186 words about Schulz

As promised, I now have the First Biographies book on Charles M. Schulz. This is the youngest-aimed of the school Schulz bios yet, giving us 186 words aimed at kids in the pre-kindergarten through second grade range. It’s about the size of a Little Golden Book (for those used to kids books) with a glossy, jacketless hardcover. And, as seems common with these things, it’s a mite too organized — the 186 words are broken down into five chapters, with nineteen index entries, a glossary, and a list of three other school-oriented Schulz bios for those interested in reading more.

The reading is easy and, well, largely accurate. I’m willing to consider the claim that the first Peanuts cartoon was on TV in 1965 to be a judgment call (the earlier Peanuts animations on TV were for ads.) And when they say about the strip “The publisher named it Peanuts,” I’m really tempted to let that go as a judgment call, to say that they didn’t want to explain the difference between a syndicate and a publisher. But when the word publisher is included in the glossary and fairly accurately defined, then it’s clear that there is a difference between the two concepts.

But thinking about it, I have to take away the benefit of the doubt on the first judgment call. In the glossary, cartoon is defined as a funny drawing. Give that the word is only used three times in the book (see, the index does come in handy), it should apply to all of them — and certainly, 1965 was not the first time a funny drawing of Peanuts was on TV.

And then the glossary defines comic strip as a story told using panels of cartoons, which suggests that if the drawings aren’t funny (as per the previous definition), then it’s not a comic strip. Take that, Mary Worth!

Well, that’s more words about the book than the book has words about Schulz (although admittedly, there’s has pictures, and they’re better chosen than some of these kiddie biographies.) Still, I can’t say that a kid would get much out of it. There’s not much story shown in the story of his life, and no real exposure of his character. A Peanuts storybook would likely be of much more interest to your kids than this. So this is another book that’s only for the maniacal collector… like me.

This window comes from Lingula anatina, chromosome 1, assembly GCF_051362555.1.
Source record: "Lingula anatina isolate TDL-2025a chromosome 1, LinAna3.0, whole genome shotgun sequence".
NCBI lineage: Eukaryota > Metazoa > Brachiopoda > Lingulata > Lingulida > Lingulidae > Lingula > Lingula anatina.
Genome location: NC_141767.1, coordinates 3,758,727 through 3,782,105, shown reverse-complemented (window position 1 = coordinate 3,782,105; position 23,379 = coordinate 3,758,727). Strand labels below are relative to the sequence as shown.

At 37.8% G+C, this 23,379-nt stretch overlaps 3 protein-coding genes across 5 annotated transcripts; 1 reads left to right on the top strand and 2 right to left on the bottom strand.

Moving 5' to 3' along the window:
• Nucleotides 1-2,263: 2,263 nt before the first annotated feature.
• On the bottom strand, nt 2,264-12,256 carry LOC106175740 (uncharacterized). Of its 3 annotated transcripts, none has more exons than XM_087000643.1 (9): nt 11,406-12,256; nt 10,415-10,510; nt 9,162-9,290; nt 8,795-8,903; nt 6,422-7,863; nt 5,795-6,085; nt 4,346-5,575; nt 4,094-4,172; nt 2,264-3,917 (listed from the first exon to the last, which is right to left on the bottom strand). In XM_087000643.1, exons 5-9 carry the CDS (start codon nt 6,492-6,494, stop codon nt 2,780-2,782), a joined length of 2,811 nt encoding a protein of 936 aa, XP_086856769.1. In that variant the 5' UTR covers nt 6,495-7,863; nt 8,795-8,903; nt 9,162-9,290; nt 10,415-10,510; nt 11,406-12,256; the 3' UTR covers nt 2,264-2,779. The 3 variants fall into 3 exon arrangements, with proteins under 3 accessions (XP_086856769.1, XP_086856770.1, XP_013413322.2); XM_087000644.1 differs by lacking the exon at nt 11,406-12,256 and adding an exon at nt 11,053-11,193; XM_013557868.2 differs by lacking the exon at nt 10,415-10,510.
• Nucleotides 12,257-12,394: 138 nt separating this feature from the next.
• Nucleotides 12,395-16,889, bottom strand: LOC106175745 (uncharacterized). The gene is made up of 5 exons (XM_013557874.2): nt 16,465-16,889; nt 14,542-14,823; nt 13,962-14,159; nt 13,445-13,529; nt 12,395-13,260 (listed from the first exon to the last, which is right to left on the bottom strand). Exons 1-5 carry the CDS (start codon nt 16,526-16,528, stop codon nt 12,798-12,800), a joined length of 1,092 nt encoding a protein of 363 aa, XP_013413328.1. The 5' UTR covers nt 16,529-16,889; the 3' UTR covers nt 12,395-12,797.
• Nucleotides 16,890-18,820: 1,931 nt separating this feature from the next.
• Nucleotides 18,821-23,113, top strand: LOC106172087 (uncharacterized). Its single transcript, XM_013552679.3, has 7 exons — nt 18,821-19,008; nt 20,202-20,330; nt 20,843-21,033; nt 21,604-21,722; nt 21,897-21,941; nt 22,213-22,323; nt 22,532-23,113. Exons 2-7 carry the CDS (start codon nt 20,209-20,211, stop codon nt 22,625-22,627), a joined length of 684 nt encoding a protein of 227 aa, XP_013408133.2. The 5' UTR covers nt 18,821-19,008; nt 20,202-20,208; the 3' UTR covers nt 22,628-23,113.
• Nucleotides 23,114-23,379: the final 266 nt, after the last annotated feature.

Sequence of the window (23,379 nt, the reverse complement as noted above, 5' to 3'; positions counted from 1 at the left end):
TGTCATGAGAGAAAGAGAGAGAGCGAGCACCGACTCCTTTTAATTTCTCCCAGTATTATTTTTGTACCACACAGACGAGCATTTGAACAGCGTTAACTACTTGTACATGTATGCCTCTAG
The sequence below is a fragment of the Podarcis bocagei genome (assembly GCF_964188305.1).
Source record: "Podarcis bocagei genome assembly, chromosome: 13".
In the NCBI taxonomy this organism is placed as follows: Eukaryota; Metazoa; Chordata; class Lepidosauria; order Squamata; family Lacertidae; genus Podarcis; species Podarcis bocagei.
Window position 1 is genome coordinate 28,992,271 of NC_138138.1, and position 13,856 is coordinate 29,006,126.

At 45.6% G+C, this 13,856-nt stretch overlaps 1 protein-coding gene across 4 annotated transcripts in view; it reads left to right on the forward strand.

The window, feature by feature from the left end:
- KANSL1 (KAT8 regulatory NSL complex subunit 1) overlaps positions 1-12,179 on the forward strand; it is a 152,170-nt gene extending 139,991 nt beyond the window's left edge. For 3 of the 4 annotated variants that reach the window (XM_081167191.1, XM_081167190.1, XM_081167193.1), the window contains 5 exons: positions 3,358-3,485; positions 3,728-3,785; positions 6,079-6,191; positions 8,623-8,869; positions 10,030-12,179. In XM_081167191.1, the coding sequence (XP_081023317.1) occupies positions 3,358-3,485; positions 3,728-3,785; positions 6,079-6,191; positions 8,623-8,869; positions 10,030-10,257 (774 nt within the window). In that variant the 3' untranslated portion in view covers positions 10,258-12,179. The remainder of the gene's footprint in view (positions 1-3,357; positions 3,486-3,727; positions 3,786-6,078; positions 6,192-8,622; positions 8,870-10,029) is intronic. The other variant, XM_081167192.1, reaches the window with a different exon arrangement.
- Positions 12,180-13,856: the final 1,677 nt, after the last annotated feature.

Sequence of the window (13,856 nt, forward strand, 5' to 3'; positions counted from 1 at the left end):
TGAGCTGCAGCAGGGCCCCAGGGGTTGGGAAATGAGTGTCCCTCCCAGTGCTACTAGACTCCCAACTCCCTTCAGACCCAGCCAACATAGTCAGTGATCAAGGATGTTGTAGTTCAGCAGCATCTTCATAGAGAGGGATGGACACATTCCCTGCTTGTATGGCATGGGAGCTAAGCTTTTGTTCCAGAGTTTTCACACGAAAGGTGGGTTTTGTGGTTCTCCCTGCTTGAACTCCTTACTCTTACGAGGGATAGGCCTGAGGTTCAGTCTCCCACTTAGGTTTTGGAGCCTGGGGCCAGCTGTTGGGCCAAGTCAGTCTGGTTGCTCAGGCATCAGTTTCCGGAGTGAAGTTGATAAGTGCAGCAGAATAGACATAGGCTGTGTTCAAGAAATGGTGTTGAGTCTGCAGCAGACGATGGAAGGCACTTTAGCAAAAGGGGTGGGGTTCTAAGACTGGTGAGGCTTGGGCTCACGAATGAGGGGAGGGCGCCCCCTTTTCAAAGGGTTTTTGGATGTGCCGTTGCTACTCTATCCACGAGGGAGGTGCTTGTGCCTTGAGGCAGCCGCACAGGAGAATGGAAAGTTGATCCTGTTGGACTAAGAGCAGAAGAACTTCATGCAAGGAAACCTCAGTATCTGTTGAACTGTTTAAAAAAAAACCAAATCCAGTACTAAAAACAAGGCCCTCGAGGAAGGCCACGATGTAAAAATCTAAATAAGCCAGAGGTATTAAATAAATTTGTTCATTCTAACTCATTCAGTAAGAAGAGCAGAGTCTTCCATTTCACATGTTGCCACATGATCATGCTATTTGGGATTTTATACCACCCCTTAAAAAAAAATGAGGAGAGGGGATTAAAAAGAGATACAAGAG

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Charlie Brown is adamant

Charlie Brown is particular adamant in French. From the cover of Te fais pas de bile, Charlie Brown, Canada, 1973.

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Charles Schulz on Peanuts books

Writer Luke Epplin pointed to some material I had not seen before, some of which is right up the alley here at Peanuts book central. It’s correspondence from 1954 between Schulz and the great Walt Kelly. Schulz had this to say about collections of his own work: My book is …

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Review: For the Love of Peanuts

I’m reviewing For the Love of Peanuts: Contemporary Artists Reimagine the Iconic Characters of Charles M. Schulz, the new collection of heavily-branded art by the Peanuts Global Artist Collective, at an odd time. You see, earlier this week a work by another heavily-branded artist, Kaws, sold for $14 million… despite the …